Statistics show there are 4.5 million trading micro-business owners, those employing between zero and nine people, across the UK and, with government schemes encouraging people that may be unemployed or lost on their current career path to start their own business, this figure is on a gradual increase.
The current government hopes a further 500,000 people will start a business over the next 12 months; one in seven of the adult workforce in the UK are running their own business at the moment.
However, before anybody else steps out as a self-employed personal trainer, starts up their own chauffeur business or launches a balloon shop on their local high street, we need to understand current statistics for trading micro-businesses are not accurate; many sole traders are not being counted.
Statistics should reflect a much higher level, hundreds of thousands of them in fact, but many micro-businesses fall below the government measuring stick. These invisible businesses are not counted in national statistics as a trading company but are making a difference to the owner, the community and the national economy and should be recognised.
How is a business measured?
Many people believe if they are registered with HM Revenue & Customs as a sole trader, something you should do immediately if you have embarked on the path of self employment whether full-time or on a part-time basis while you continue in an employed role, and are paying tax, that their business will be included in figures quoted in research, via media or found on the internet showing the number of trading micro businesses across the United Kingdom. Unfortunately this is wrong and though to some it may not matter, to many it does.
To establish if your are a recognised business or an invisible business take a few seconds to answer the questions below:
- Does your business employ staff ?
- Is your business a limited company ?
- Is your business VAT-registered ?
Businesses that answer no to all the above fall in the ‘invisible business’ category.
To be recognised as a trading business by the UK government you have to answer yes to at least one of the above questions.
Many sole traders do not want to employ staff any more, they would rather work with associates or subcontractors. One of my businesses is called Only Me Here for that very reason; I am a micro-business specialist but would class myself as a generalist. As part of my Only Me Here work I help people look at their overall business strategy, establishing how they need to make changes to develop their business and when that is done I call in my Micro Biz Buddies (the title I give to the Associates I work with), those that specialise in the area of work we have established the micro-business needs as part of the growth plan that has been developed.
Only Me Here is not a limited company, I did not feel the need to register this business with Companies House adding an additional layer of administration to my annual workload nor does the business turnover more than £79,000 per year.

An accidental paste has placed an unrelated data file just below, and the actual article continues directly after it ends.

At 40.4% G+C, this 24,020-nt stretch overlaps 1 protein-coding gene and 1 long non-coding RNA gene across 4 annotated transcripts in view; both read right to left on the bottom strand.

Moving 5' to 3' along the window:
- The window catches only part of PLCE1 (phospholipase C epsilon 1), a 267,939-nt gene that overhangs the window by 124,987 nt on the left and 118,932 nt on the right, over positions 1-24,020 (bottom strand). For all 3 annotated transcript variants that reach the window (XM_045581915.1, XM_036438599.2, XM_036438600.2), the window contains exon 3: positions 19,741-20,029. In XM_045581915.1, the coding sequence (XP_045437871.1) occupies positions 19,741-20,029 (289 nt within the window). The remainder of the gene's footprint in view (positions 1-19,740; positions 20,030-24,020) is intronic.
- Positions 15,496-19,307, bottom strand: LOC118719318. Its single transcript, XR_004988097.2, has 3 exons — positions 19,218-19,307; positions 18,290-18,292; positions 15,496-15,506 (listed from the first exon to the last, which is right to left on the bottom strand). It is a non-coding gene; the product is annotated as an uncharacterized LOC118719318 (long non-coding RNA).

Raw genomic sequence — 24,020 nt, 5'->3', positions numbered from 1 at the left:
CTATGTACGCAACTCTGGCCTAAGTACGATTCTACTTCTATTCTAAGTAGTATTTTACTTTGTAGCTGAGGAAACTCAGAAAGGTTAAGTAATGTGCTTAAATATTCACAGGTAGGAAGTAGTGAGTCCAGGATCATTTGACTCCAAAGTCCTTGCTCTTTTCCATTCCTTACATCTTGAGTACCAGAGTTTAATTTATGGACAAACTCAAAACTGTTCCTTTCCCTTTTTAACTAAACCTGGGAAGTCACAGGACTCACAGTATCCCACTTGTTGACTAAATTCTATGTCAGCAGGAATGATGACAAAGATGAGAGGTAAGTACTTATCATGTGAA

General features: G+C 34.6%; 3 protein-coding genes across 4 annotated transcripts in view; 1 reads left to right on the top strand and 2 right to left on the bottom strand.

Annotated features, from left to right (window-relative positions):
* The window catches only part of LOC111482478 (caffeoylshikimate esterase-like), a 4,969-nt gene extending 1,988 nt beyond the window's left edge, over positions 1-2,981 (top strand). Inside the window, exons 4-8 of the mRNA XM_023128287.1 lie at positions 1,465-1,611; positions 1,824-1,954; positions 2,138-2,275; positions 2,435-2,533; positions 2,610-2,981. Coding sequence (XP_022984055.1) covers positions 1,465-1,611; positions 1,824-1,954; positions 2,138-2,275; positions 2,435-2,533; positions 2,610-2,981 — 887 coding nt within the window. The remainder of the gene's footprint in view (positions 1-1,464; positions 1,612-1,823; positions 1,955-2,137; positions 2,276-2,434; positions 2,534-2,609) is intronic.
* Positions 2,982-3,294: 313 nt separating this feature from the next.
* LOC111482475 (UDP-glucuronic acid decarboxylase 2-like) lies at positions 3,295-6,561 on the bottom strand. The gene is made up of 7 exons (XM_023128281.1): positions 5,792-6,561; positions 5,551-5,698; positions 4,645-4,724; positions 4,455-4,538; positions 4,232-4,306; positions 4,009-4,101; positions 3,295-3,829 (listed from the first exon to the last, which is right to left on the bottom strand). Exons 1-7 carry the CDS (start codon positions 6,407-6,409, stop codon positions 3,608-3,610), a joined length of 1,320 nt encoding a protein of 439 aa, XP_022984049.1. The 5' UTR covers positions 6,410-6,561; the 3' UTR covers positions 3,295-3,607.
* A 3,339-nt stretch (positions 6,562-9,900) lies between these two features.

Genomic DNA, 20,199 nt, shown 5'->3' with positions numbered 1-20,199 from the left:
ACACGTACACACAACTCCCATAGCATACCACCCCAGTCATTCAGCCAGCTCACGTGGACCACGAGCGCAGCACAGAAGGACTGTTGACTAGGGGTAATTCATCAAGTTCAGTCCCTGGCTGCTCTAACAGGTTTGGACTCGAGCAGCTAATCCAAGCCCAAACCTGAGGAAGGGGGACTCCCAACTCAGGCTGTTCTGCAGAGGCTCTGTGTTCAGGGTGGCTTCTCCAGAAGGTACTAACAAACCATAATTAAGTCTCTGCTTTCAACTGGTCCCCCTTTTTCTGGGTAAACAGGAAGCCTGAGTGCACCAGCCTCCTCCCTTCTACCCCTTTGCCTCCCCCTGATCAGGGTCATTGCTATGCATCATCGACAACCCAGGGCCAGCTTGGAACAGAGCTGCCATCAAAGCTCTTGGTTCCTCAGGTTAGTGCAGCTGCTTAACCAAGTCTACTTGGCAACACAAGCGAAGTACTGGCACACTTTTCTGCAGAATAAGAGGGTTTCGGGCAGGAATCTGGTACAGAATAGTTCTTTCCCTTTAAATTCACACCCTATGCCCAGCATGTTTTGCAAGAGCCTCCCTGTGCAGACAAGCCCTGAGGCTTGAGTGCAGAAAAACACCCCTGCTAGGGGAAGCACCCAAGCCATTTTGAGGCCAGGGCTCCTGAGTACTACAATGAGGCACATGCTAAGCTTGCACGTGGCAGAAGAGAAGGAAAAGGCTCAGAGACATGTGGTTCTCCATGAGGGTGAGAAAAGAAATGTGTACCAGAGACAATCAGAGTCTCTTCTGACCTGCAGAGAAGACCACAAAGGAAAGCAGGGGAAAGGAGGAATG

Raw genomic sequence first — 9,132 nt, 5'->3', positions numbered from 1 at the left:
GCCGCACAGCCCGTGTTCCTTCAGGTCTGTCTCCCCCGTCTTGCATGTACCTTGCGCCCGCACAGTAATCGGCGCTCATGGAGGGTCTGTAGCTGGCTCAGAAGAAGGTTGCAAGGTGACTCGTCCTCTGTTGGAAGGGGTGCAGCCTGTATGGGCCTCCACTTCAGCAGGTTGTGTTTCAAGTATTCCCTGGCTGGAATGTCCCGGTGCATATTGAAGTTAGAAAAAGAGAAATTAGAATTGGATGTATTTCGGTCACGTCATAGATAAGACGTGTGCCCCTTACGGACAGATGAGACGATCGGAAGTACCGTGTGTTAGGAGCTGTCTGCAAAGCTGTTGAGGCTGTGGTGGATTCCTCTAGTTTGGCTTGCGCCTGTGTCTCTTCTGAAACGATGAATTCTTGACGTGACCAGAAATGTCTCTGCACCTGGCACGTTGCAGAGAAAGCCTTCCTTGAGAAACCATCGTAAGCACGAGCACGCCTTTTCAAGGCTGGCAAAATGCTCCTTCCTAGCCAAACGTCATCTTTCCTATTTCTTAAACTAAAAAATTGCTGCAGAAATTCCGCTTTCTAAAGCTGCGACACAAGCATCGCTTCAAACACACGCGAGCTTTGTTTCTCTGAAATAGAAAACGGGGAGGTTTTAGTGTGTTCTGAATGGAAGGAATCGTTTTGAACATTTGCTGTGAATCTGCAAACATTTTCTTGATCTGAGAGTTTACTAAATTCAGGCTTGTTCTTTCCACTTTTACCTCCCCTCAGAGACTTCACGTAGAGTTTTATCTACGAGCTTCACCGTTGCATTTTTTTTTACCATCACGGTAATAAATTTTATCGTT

£79,000 is the current level of turnover above which you should be VAT registered. Having a high level of turnover may be important to some businesses but profit is one of the most important things a business can have; ‘Turnover is vanity – Profit is sanity’ is one of my favourite business quotes.
So, I answer no to all the above questions and therefore I own an ‘invisible business’. And yes this does bother me, I want to be counted – I believe I am making a difference to the national economy, I pay tax and National Insurance contributions.
How many ‘invisible businesses’ are there in the UK?
‘Invisible business’ is something I am regularly discussing with different organisations; as co-founder of Enterprise Rockers, an independent community interest company, working to make life better for micro-business owners I believe it is important every trading micro-business should be recognised. Only recently in a conversation with Matt Wilton of Leeds City Council about invisible business he advised me that they estimate there are 15,000 businesses in the their area that fall into this category, Tim Frenneaux of York, North Yorkshire and East Riding Local Enterprise Partnership estimates as many as 30,000 businesses in their area are ‘invisible businesses’ – if there are an estimated 45,000 invisible businesses in this small area of Yorkshire how many are there in the whole of the UK?
Lets ensure every micro-business owner is counted
It is important that statistics reflect all those businesses and business owners that are making a difference to the national economy.
Let us recognise everyone for the work they do and the contribution they make as part of the business community of the UK even if they are the micro-est of micro. After all if these people were not running their businesses what would they be doing? Claiming unemployment benefit possibly and then they would be a statistic.